Cancer is a deadly disease that destroys human health and well-being. In 2017, there were more than a million new cancers diagnosed and more than 600,000 cancer deaths in the United States.
More than half of these cancer deaths were because of secondary tumors, called metastases that grow in a completely separate part of the body than the primary tumor. Metastases are deadly when they grow in vital organs such as the brain or lung.
The process of tumor metastasis can be compared to how nature sends plant seeds to distant geographic sites, using different methods of transportation.
Tumor seeding and growth in a new location is a complicated process. To begin this process, a single tumor cell must detach from the primary tumor and travel through the surrounding tissue, toward a major circulatory system in the body, such as the blood. Then this cell has to get through a protective wall and enter the bloodstream to travel to a new site in the body. During its ride, this tumor cell must hide from millions of immune cells trained to kill any foreign cells in the blood. If the tumor cell survives this trip, it will then leave the bloodstream at a distant tissue and attempt to grow there. This whole process is very challenging, therefore only about one in ten thousand tumor cells that enter the bloodstream can successfully travel to a new location and start a secondary tumor.
Which cells in the primary tumor decide to take this dangerous trip, and which cells decide not to travel? We are investigating this question by looking closely at specific cellular activities during metastasis. I am part of a research team in Kam Yeung’s lab in the Department of Cancer Biology at the University of Toledo College of Medicine and Life Sciences, formerly the Medical College of Ohio. We are investigating a small cellular protein, called Raf-1 kinase inhibitor protein or RKIP, which suppresses metastasis when it is activated.
We are one of the leading laboratories in the RKIP research field. Several independent studies, including ours, have shown that RKIP suppresses metastasis in different tumor types, such as prostate cancer, melanoma, breast cancer, and colon cancer. This is because RKIP controls several other important proteins in the cell. When the expression of RKIP is turned off in tumor cells, these other proteins behave without control, giving these tumor cells a metastatic travel permit.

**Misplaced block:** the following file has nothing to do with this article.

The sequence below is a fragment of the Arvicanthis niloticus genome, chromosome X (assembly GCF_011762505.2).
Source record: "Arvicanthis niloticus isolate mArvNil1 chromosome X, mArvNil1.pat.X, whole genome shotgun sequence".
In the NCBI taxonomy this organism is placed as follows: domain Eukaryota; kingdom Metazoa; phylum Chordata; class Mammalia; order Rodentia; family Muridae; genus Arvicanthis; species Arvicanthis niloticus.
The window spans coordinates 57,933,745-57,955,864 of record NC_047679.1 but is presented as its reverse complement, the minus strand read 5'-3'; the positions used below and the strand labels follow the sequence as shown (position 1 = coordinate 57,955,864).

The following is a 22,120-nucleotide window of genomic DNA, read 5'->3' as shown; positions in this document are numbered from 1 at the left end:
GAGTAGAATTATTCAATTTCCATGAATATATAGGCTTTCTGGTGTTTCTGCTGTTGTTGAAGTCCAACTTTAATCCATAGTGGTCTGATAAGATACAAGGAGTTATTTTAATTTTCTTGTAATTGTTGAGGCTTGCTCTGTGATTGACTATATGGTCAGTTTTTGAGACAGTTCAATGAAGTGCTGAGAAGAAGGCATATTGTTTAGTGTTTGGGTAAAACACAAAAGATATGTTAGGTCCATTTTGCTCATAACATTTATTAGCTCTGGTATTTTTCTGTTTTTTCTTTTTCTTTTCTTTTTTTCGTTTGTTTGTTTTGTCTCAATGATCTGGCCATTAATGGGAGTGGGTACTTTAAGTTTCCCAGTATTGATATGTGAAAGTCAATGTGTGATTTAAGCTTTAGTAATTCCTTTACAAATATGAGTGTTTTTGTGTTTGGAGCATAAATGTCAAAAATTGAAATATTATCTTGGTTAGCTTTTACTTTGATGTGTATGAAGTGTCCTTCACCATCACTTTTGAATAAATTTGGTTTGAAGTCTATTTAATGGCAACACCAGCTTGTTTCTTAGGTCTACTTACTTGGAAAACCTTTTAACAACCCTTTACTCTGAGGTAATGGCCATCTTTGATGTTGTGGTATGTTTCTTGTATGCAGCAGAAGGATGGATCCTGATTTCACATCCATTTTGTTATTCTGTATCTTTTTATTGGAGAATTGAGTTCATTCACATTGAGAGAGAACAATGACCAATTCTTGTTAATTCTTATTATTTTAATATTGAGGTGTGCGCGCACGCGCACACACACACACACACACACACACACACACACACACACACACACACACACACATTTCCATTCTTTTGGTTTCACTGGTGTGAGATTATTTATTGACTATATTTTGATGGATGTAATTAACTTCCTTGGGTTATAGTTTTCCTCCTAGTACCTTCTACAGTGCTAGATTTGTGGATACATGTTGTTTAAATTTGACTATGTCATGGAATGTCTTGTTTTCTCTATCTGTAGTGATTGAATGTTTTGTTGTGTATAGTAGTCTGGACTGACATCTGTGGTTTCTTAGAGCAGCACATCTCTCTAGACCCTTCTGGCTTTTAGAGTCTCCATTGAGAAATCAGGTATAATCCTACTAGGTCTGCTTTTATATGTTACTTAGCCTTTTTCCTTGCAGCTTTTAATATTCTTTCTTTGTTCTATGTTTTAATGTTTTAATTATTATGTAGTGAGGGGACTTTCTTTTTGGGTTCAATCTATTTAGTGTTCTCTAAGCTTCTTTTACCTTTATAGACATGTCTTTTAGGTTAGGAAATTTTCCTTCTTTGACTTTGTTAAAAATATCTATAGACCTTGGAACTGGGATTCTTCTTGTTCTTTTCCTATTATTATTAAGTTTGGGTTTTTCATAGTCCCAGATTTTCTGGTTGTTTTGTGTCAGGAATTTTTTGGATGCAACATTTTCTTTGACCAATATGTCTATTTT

Our research team understands that the uninhibited RKIP-binding proteins are just the first step in a cellular signaling pathway to allow a tumor cell to metastasize. We are trying to identify other proteins that are controlled by these RKIP-binding proteins when RKIP is turned off. One potential cellular protein we discovered in a breast cancer cell model is called RhoA.
We know that when RKIP is turned on in breast cancer cells, RhoA is more active. When RhoA is active, it stabilizes another protein that helps keep cells attached to each other. So when there is more RhoA activity in tumor cells, they keep attached to other tumor cells and cannot metastasize. When RKIP is turned off in tumor cells, they have less active RhoA, which decreases cell-cell attachments, giving these cells a metastatic travel permit.
We are investigating the detailed mechanisms of relationships between RKIP, RhoA, and cell attachment proteins in metastatic breast cancer cells. We are also using a breast cancer mouse model to confirm our preliminary findings in the cell culture model. Our ultimate goal is to identify proteins that are regulated by RKIP-binding proteins and target these for therapy to reduce metastasis of breast cancer cells.
Sandun Kalpana is a student earning her PhD in the University of Toledo College of Medicine and Life Sciences Biomedical Science Program. She is doing her research in the laboratory of Kam Yeung, PhD, in the Department of Cancer Biology. For more information, contact [email protected] or go to utoledo.edu/ med/ grad/ biomedical.